Don’t get me wrong, I love hardwood floors and they are the ‘in’ thing in many areas now. But finishes darken over time, break down and moisture from various sources can penetrate the wood and stain it. Wood can scratch, especially if you are an animal purist and do not believe in having your pets de-clawed. Wood floors need to be dusted, mopped, cleaned, buffed and eventually, re-finished. All of this translates into time and money. I guarantee you, it is cheaper to properly maintain carpet, unless you just don’t care how the floors look or how long they will last.

Remember, I said trust me on this? Well, we tore out all our carpet and everything you have just read is exactly our situation! The truth is, hardwood floors are beautiful, a personal choice and they need a lot of TLC (tender loving care). So if you are OK with the extra time and money needed to maintain hardwood floors (one way or another), by all means, Go for It!


So this carpet, this filter can be a good thing, but it just needs to be taken care of properly and professionally. You should note that when it is made at the factory it is wound in rolls and protected with a sleeve of plastic. Immediately after it is installed for several hours, all new carpet releases what are called, ‘off gases.’ Your room should be properly ventilated with fresh air. If you are highly sensitive it might be a good idea to leave your home for several hours with the windows open and or fans blowing to move out these gases. Don’t forget to move the pets out too, including birds! Maybe it is not a good idea to do this when it’s cold outside?  The dirty little secret to having your carpet last as long as possible and when to have it professionally cleaned is…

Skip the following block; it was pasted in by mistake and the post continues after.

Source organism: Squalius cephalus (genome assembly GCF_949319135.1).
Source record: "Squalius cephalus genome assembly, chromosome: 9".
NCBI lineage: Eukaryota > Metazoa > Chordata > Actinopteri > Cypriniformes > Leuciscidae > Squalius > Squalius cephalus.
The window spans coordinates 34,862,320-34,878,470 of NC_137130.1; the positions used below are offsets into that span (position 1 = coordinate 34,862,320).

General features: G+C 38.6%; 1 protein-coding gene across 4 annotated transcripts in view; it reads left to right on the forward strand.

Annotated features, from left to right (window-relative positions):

…always clean, clean carpet!

It is cheaper in the long run and your stuff lasts longer if you clean, what appears to be clean. If it looks like it needs to be cleaned, it may already be too late. Hire a real professional. Don’t forget the IICRC and to check credentials and references.